ENT specialists do not know the specific reasons for an individual's SSHL but it might be related to unknown viruses or stroke. A stroke in the region of the temporal lobe will usually result in a mild hearing loss if the damage is confined to one temporal lobe. While it is uncommon both temporal lobes can be affected by a stroke, resulting in complete deafness.
In rare cases, hearing loss occurs when a benign tumour grows between the inner ear and the brain, but there is no known cause for these tumours and they are not known to run in families.
While damaged auditory hair cells can be compensated for with the use of hearing aids, there is no replacement or cure for damaged vestibular hair cells. Hair cells do not function in isolation, but need to be connected to the auditory centres of the brain through nerve fibres.
A hearing loss of up to 20 decibels below the hearing threshold is still considered to be normal hearing. More severe hearing loss can be described according to severity, as follows:
- Mild hearing loss: Hearing loss of 20 to 40 decibels.
- Moderate hearing loss: Hearing loss of 41 to 60 decibels.
- Severe hearing loss: Hearing loss of 61 to 80 decibels.
- Profound hearing loss or deafness: Hearing loss of more than 81 decibels.
||Has great difficulty hearing and understanding another person talking in a noisy place (eg, on an urban street)
|Mild with ringing
||Has great difficulty hearing and understanding another person talking in a noisy place (eg, on an urban street), and sometimes has annoying ringing in the ears
||Is unable to hear and understand another person talking in a noisy place (eg, on an urban street), and has difficulty hearing another person talking even in a quiet place or on the telephone
|Moderate with ringing
||Is unable to hear and understand another person talking in a noisy place (eg, on an urban street), and has difficulty hearing another person talking even in a quiet place or on the telephone, and has annoying ringing in the ears for more than 5 min at a time, almost every day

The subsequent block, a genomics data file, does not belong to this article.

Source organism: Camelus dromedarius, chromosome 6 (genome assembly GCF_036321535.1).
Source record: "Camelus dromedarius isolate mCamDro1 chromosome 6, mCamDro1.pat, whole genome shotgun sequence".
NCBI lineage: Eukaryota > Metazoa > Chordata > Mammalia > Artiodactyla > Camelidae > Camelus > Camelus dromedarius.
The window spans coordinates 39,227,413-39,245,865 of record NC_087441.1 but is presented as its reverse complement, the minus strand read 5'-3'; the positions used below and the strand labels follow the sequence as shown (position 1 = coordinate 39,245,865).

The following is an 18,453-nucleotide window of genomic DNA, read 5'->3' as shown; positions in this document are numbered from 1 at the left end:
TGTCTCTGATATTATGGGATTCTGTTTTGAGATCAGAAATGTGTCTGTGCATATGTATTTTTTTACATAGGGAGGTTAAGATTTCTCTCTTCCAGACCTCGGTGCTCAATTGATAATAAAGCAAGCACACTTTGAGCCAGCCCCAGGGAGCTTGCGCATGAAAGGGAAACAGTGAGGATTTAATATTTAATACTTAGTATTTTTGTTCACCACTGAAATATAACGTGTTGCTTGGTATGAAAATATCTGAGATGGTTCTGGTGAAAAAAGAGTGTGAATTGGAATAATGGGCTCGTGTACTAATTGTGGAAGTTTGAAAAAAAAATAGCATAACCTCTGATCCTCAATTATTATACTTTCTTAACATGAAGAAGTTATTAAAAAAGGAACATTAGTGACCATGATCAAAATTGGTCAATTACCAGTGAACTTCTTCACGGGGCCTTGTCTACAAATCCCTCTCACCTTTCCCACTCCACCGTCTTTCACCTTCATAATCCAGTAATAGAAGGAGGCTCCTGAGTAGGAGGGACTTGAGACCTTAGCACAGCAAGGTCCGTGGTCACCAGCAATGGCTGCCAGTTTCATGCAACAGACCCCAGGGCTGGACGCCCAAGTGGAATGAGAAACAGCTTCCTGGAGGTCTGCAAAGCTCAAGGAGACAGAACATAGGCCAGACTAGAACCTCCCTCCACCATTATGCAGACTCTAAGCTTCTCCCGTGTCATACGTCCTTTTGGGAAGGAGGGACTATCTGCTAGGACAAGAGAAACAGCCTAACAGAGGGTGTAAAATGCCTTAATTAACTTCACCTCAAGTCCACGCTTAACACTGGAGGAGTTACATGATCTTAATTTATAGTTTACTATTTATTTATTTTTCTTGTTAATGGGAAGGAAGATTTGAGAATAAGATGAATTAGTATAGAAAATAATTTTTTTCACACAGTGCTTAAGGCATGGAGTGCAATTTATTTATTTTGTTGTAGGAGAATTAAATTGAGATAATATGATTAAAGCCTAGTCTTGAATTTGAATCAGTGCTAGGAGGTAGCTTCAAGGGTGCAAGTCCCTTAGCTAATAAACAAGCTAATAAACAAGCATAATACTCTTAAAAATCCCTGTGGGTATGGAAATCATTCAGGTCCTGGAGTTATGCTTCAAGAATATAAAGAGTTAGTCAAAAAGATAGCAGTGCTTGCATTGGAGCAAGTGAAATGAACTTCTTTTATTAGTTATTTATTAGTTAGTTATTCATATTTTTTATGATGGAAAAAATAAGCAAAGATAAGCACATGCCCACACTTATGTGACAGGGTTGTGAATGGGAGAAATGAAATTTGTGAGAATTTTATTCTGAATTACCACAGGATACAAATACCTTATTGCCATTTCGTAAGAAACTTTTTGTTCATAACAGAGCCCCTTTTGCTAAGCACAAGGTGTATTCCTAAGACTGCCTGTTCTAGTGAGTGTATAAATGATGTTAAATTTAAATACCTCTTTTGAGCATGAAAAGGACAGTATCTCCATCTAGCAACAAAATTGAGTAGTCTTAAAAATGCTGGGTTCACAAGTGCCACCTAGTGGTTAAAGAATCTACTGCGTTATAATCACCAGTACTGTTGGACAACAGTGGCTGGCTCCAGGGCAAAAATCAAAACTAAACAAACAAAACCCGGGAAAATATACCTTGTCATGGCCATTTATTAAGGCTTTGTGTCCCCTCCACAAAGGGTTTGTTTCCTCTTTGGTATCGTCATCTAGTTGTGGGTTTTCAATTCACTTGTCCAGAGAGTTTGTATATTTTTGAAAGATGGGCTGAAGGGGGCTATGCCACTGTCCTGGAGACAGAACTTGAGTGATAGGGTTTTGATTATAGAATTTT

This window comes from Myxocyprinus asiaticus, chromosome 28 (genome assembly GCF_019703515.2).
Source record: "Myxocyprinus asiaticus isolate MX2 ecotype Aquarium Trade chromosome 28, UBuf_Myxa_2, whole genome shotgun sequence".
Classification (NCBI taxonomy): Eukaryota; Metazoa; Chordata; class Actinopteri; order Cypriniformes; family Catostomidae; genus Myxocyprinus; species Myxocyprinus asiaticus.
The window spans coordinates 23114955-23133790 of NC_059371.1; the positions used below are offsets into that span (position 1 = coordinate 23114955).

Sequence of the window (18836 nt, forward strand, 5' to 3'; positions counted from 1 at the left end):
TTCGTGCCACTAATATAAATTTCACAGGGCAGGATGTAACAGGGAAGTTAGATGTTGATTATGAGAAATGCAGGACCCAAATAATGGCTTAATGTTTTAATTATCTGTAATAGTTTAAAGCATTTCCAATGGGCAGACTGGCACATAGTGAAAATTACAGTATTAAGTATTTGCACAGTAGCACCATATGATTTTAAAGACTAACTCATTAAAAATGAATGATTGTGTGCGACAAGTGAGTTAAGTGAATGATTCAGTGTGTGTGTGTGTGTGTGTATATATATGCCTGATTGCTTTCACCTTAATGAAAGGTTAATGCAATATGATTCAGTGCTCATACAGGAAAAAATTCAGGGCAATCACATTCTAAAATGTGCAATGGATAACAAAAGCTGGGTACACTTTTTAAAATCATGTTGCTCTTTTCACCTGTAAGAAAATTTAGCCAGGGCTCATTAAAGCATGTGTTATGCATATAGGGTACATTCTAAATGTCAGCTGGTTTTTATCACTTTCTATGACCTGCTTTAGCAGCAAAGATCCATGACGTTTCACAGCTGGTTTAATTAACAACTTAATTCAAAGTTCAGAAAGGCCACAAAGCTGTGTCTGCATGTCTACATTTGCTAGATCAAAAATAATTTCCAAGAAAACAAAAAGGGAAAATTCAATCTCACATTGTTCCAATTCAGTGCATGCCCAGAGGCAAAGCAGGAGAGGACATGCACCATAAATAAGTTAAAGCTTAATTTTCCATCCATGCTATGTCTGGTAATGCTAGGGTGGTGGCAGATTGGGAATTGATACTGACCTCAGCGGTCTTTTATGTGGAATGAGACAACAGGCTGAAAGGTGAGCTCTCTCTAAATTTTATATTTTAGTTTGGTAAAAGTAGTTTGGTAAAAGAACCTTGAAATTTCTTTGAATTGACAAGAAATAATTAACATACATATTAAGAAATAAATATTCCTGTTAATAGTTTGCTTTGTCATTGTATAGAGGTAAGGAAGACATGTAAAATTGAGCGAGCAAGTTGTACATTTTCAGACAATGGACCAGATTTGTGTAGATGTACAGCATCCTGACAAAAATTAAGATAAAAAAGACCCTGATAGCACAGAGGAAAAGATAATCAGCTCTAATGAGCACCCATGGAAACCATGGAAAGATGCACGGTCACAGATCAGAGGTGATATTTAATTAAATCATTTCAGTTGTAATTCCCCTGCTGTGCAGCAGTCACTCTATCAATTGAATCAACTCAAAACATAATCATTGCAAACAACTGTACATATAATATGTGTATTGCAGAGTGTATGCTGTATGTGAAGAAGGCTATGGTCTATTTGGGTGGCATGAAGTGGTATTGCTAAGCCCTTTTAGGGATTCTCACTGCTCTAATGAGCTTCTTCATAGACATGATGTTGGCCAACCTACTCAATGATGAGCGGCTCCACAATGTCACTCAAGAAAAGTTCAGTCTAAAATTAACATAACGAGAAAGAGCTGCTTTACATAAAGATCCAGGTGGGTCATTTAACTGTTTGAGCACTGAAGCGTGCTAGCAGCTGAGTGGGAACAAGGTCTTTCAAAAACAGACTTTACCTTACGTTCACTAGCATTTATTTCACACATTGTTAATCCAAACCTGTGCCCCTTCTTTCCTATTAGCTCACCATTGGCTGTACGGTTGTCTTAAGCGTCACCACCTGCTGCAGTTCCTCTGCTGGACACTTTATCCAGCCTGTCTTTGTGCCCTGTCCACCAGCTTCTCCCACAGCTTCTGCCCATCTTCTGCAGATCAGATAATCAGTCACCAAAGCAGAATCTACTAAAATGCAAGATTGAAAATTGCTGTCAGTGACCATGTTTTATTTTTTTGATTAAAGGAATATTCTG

||No lay description available
|Moderately severe with ringing
||No lay description available
||Is unable to hear and understand another person talking, even in a quiet place, and unable to take part in a telephone conversation; difficulties with communicating and relating to others sometimes cause emotional effects (eg, worry or depression)
|Severe with ringing
||Is unable to hear and understand another person talking, even in a quiet place, and unable to take part in a telephone conversation, and has annoying ringing in the ears for more than 5 min at a time, almost every day; difficulties with communicating and relating to others sometimes cause emotional effects (eg, worry or depression)
||Is unable to hear and understand another person talking, even in a quiet place, is unable to take part in a telephone conversation, and has great difficulty hearing anything in any other situation; difficulties with communicating and relating to others often cause worry, depression, and loneliness
|Profound with ringing
||Is unable to hear and understand another person talking, even in a quiet place, is unable to take part in a telephone conversation, has great difficulty hearing anything in any other situation, and has annoying ringing in the ears for more than 5 min at a time, several times a day; difficulties with communicating and relating to others often cause worry, depression, or loneliness
||Cannot hear at all in any situation, including even the loudest sounds, and cannot communicate verbally or use a telephone; difficulties with communicating and relating to others often cause worry, depression, or loneliness
|Complete with ringing
||Cannot hear at all in any situation, including even the loudest sounds, and cannot communicate verbally or use a telephone, and has very annoying ringing in the ears for more than half of the day; difficulties with communicating and relating to others often cause worry, depression, or loneliness
Source: Hearing loss prevalence and years lived with disability, 1990-2019: findings from the Global Burden of Disease Study 2019
Hearing Aids and Digital Technology
Once damaged, the auditory nerve and cilia (inner ear hair cells assisting our hearing and balance) cannot be repaired. Ordinary events become distressing especially in noisy social situations such as restaurants, bars and at live entertainment events.